Why mandatory vaccination is not opposed to libertarian principles – Washington Examiner


Just one day after bravely standing for the Constitution and against President Trump’s unconstitutional national emergency declaration, the occasionally libertarian Sen. Rand Paul, R-Ky., spent a Senate health committee hearing promulgating the fatal and idiotic lie that laws requiring vaccinations violate individual freedom.

It was a nice 24 hours, and quite frankly, I hope the senator takes a monumental step back and realizes the fallacy he presented to the public.

“As we contemplate forcing parents to choose this or that vaccine, I think it’s important to remember that force is not consistent with the American story, nor is force consistent with the liberty our forefathers sought when they came to America,” said Paul, who himself is a physician. “For myself and my children I believe that the benefits of vaccines greatly outweigh the risks, but I still don’t favor giving up on liberty for a false sense of security.”

But “force” is not a mandate that children who enter public school get vaccinated. “Force” is the exposure of the public, without their consent, to life-threatening diseases that modern medicine figured out how to eradicate half a century ago.

The basic principle of libertarianism, which Paul claims to champion, is the non-aggression principle, simplified into the notion that you can wave your hand in the air so long as you don’t slap anyone in the face. It’s the reason libertarians frequently favor legalizing most individual freedoms, such as drug legalization, and activities between consenting adults, such as prostitution. However, libertarianism absolutely does not condone involuntary association, which is exactly what sending your unvaccinated child out in public constitutes.

As Paul surely knows, the efficacy of vaccination relies on the concept of herd immunity. Some children with cancer or otherwise compromised immune systems cannot be vaccinated, and vaccines don’t quite provide 100 percent protection from disease in all cases, although the number is fairly close. This underscores the need for everyone who can get vaccinated to do so. For as long as a sufficiently large share of the population is vaccinated, the disease cannot spread to those who cannot be vaccinated. Thus, the entire population remains protected.

In short, any deliberately unvaccinated child needlessly puts other children — especially those who cannot be vaccinated for medical purposes — at risk of disease or even death.

It’s common courtesy to stay at home if you have a cold or the flu. But going into public spaces with diseases covered by childhood vaccines isn’t just rude; it’s tantamount to biological warfare.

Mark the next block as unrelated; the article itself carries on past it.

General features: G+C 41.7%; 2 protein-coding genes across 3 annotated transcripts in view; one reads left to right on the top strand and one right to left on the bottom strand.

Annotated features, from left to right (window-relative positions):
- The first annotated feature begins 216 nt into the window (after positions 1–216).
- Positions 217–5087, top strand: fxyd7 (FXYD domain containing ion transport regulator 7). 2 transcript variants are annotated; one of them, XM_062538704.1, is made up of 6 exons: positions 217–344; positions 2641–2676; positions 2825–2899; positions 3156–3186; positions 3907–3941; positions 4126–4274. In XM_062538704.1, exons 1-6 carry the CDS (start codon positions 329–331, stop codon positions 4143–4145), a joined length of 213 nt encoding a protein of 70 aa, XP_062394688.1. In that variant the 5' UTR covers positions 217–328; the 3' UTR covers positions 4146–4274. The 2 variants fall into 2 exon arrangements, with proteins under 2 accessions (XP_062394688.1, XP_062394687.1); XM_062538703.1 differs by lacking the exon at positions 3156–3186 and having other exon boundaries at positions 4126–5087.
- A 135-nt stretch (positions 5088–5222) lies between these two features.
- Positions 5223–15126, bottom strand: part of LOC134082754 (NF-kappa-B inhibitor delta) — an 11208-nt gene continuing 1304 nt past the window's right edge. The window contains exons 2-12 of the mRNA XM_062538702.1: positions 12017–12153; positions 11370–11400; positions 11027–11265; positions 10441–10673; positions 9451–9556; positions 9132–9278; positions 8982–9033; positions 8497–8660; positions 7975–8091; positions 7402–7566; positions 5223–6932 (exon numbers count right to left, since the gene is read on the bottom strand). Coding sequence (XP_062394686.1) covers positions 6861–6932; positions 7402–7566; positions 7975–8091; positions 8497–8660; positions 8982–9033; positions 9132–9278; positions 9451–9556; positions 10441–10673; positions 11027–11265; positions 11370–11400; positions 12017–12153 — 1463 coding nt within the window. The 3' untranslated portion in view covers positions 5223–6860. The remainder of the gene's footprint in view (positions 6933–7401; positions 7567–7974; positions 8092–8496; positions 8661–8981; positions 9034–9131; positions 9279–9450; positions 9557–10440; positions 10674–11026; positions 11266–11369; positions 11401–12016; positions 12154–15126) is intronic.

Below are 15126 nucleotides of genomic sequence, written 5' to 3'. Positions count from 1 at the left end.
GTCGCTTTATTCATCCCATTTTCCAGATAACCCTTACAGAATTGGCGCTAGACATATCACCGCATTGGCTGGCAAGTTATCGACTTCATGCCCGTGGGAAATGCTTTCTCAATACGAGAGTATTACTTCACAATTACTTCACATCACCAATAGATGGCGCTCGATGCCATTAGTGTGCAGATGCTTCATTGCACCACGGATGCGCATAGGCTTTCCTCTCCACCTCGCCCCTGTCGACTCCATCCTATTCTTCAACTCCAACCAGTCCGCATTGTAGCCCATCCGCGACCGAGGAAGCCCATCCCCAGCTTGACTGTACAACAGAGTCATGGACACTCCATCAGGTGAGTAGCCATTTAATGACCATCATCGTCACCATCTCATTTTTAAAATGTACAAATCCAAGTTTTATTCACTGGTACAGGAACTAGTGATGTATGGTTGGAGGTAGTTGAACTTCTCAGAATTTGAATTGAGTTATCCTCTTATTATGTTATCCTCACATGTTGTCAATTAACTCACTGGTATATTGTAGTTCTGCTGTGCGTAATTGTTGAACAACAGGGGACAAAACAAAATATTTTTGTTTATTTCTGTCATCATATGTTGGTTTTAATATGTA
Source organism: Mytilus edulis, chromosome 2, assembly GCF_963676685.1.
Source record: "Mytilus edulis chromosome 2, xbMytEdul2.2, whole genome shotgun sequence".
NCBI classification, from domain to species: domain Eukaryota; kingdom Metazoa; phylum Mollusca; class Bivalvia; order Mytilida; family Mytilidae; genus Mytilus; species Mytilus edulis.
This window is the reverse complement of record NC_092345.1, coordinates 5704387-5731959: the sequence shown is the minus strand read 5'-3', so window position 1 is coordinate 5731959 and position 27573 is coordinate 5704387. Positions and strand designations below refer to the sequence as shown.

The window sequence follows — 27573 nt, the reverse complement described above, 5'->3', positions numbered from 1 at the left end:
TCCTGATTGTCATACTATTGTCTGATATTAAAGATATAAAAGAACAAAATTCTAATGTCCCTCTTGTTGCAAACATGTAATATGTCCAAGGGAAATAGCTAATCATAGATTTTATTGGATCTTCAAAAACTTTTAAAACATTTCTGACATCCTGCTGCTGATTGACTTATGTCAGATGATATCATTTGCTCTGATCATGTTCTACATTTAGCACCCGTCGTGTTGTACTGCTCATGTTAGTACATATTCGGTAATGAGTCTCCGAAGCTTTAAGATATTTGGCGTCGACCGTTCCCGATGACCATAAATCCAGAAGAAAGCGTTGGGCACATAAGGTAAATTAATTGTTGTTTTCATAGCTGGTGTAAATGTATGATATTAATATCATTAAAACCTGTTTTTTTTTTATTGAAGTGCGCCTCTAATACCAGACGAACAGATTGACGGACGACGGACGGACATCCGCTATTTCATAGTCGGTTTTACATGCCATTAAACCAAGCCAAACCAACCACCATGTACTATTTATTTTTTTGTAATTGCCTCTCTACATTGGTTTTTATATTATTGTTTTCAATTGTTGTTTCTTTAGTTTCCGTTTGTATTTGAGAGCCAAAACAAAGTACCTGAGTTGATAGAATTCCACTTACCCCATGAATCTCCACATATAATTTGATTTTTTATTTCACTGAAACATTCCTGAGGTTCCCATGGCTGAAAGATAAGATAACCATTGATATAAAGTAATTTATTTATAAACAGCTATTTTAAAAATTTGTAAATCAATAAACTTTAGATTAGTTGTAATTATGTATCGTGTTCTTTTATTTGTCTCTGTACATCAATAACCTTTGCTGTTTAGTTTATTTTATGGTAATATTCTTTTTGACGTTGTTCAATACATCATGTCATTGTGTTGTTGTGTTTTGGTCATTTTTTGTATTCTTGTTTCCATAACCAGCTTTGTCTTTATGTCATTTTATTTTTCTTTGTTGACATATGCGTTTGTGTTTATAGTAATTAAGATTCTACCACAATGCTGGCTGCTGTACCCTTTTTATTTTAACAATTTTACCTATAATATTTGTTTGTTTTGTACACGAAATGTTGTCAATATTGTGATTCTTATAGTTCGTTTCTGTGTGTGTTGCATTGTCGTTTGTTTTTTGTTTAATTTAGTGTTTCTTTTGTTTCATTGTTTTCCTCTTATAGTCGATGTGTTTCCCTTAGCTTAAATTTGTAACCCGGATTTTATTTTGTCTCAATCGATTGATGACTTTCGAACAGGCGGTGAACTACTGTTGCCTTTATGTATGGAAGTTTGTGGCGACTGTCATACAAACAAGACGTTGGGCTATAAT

Diseases covered by most childhood vaccines are some of the most contagious known to man. On average, a single carrier of measles infects more than a dozen other people in an unimmunized population. Anti-vaxxers have caused a 30 percent increase in perfectly preventable diseases across the the world, exposing people to deadly illnesses without their consent.

Twenty-four states have laws penalizing people for failing to disclose if they’re HIV-positive to their sexual partners. And even as conservatives rightly balked when California downgraded knowingly risking HIV transmission without a partner’s consent from a felony to a misdemeanor, defendants in civil cases for unconsensual HIV exposure have historically relied on assumption-of-risk arguments. It’s a morally dubious argument at best, but at least consenting to sex does entail a certain level of calculated decision-making.

In contrast, absent vaccination requirements, every moment spent in a public space entails an assumption of needless, plentiful, and life-threatening risk.

The first disease that vaccines fully eradicated was smallpox, another airborne disease with a 30 percent fatality rate. The World Health Organization announced in 2016 that the Americas were the first region to eradicate measles, but war-torn and developing nations such as Afghanistan still face high fatality rates from the disease. Given the recent measles outbreaks in Washington and Oregon, thanks to idiotic laws allowing parents to refuse young children vaccines for non-medical reasons, it’s entirely possible that if the anti-vaccine conspiracy theory spread across enough of the country, the United States could return to the same measles fatality rates as the developing world.

Non-medical exemptions from vaccinations are a clear and concerning violation of the non-aggression principle. Parents sending their students to public schools must not be forced to unknowingly send them to their deaths. It is beneath Paul’s office and his duty as a physician to frame this as a dichotomy between liberty and security instead of what it is: a right to avoid involuntary association with fatal diseases that are totally preventable.

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